Germany AfD: Thuringia PM to quit amid fury over far right
A German state premier elected on Wednesday with the help of the far-right AfD has said he will stand down to pave the way for fresh elections. “Resignation is unavoidable,” he said.
The election of liberal leader Thomas Kemmerich in the eastern state of Thuringia prompted national outrage.
Chancellor Angela Merkel called the election “unforgivable” and said it must be reversed.
For years Germany’s main parties have shunned the AfD.
Mr Kemmerich told reporters on Thursday that his liberal FDP party had decided to request the dissolution of the state parliament in Erfurt.
Wednesday’s vote has been described as a political earthquake for Germany.
The AfD has broad support in Thuringia. But the state election in October was won by the far-left Die Linke, whose leader Bodo Ramelow was ousted from power.
Mr Kemmerich beat Mr Ramelow by 45 votes to 44. Besides the support of the AfD, Mr Kemmerich also got votes from local MPs in his own FDP and Mrs Merkel’s Christian Democrat CDU.
However, he insisted there had been no co-operation with the far-right and accused them of carrying out a “perfidious trick to harm democracy”.
‘Bad day for democracy’
Speaking on a visit to South Africa, Chancellor Merkel said the Thuringia vote had to be reversed – implying that the state election would have to be re-run.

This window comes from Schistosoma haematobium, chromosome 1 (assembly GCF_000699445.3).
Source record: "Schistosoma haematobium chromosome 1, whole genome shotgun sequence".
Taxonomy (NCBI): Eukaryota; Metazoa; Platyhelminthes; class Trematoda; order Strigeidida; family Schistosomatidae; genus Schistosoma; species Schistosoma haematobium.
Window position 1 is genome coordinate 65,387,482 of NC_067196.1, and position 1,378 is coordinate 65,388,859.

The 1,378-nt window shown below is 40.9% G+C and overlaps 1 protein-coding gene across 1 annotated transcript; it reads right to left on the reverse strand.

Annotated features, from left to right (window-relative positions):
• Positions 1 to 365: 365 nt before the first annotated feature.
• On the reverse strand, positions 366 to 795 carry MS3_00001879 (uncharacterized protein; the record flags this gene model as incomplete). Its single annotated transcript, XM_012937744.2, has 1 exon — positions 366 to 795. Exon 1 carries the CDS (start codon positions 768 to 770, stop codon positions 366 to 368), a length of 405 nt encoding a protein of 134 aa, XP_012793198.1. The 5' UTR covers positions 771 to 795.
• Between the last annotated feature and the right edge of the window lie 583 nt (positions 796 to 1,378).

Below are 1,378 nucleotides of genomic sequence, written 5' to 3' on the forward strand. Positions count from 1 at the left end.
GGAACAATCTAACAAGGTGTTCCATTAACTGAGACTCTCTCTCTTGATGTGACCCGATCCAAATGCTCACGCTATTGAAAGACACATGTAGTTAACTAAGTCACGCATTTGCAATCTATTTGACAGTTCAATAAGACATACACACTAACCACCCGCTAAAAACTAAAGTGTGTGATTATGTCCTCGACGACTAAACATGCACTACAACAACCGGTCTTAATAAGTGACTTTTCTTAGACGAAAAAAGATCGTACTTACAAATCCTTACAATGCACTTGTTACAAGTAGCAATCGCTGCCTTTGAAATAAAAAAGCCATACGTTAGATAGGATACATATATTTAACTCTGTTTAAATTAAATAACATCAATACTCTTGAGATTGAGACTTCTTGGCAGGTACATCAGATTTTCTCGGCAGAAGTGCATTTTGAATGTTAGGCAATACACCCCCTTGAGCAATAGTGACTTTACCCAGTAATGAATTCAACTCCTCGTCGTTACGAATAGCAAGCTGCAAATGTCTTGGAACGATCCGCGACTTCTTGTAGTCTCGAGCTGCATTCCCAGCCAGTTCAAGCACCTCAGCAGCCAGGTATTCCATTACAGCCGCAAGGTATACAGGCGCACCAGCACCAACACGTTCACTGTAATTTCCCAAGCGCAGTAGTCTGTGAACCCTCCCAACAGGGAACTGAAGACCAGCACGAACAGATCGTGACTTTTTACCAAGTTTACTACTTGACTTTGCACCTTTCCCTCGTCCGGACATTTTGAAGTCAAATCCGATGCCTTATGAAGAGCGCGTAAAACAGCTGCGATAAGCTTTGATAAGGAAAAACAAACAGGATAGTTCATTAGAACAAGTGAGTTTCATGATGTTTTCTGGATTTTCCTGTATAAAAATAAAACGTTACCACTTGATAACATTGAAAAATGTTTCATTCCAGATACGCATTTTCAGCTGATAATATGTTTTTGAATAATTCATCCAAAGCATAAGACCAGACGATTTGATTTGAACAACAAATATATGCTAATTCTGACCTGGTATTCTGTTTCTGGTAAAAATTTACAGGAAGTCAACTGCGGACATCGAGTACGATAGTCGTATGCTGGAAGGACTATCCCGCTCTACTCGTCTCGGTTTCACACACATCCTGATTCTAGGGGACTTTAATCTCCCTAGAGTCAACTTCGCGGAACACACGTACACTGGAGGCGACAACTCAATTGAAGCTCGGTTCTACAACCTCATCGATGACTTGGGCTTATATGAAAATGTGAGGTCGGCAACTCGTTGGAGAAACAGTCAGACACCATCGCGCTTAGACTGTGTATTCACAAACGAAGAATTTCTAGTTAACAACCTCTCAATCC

“It was a bad day for democracy, a day that broke with the long and proud tradition of the CDU’s values. This is in no way in line with what the CDU thinks, how we have acted throughout our party’s existence,” she said.
Many other politicians had also called for Mr Kemmerich to step down, and for a new election in Thuringia. They included the head of the CDU, Annegret Kramp-Karrenbauer.
The Free Democrats’ (FDP) leader, Christian Lindner, had travelled to the state capital Erfurt on Thursday for talks with Mr Kemmerich ahead of the party’s statement.
Some have compared the AfD’s surprise move to the Nazis’ rise to power and there were protests in several German cities after the election.
In 1930 a Nazi entered the Thuringia government – the party’s first big breakthrough in the Weimar Republic, culminating in Adolf Hitler’s appointment as chancellor in 1933.